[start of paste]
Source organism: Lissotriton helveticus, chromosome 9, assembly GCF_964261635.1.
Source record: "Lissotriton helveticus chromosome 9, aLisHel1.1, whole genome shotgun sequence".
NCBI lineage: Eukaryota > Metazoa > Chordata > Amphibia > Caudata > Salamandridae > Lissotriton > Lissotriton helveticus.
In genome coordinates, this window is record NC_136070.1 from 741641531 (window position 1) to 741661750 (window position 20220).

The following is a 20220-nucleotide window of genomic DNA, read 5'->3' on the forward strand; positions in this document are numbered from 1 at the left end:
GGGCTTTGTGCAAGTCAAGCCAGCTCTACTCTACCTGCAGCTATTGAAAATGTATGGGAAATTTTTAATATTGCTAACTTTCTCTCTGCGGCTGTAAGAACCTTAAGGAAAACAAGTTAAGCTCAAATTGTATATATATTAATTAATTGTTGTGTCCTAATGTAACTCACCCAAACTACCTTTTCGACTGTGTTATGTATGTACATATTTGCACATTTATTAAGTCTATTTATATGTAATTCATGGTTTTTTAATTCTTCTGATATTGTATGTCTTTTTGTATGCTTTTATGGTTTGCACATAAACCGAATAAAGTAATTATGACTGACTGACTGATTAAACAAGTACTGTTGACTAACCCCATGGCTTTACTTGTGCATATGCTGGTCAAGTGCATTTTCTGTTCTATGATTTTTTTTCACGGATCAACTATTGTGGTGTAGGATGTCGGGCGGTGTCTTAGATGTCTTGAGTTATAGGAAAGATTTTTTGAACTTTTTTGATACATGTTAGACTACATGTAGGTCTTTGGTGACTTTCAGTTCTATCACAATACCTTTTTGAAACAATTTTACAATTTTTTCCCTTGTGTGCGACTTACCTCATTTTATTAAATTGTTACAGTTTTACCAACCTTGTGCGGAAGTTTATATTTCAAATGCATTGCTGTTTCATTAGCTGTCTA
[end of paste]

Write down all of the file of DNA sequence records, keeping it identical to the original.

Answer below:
Source organism: Lissotriton helveticus, chromosome 9, assembly GCF_964261635.1.
Source record: "Lissotriton helveticus chromosome 9, aLisHel1.1, whole genome shotgun sequence".
NCBI lineage: Eukaryota > Metazoa > Chordata > Amphibia > Caudata > Salamandridae > Lissotriton > Lissotriton helveticus.
In genome coordinates, this window is record NC_136070.1 from 741641531 (window position 1) to 741661750 (window position 20220).

The following is a 20220-nucleotide window of genomic DNA, read 5'->3' on the forward strand; positions in this document are numbered from 1 at the left end:
GGGCTTTGTGCAAGTCAAGCCAGCTCTACTCTACCTGCAGCTATTGAAAATGTATGGGAAATTTTTAATATTGCTAACTTTCTCTCTGCGGCTGTAAGAACCTTAAGGAAAACAAGTTAAGCTCAAATTGTATATATATTAATTAATTGTTGTGTCCTAATGTAACTCACCCAAACTACCTTTTCGACTGTGTTATGTATGTACATATTTGCACATTTATTAAGTCTATTTATATGTAATTCATGGTTTTTTAATTCTTCTGATATTGTATGTCTTTTTGTATGCTTTTATGGTTTGCACATAAACCGAATAAAGTAATTATGACTGACTGACTGATTAAACAAGTACTGTTGACTAACCCCATGGCTTTACTTGTGCATATGCTGGTCAAGTGCATTTTCTGTTCTATGATTTTTTTTCACGGATCAACTATTGTGGTGTAGGATGTCGGGCGGTGTCTTAGATGTCTTGAGTTATAGGAAAGATTTTTTGAACTTTTTTGATACATGTTAGACTACATGTAGGTCTTTGGTGACTTTCAGTTCTATCACAATACCTTTTTGAAACAATTTTACAATTTTTTCCCTTGTGTGCGACTTACCTCATTTTATTAAATTGTTACAGTTTTACCAACCTTGTGCGGAAGTTTATATTTCAAATGCATTGCTGTTTCATTAGCTGTCTA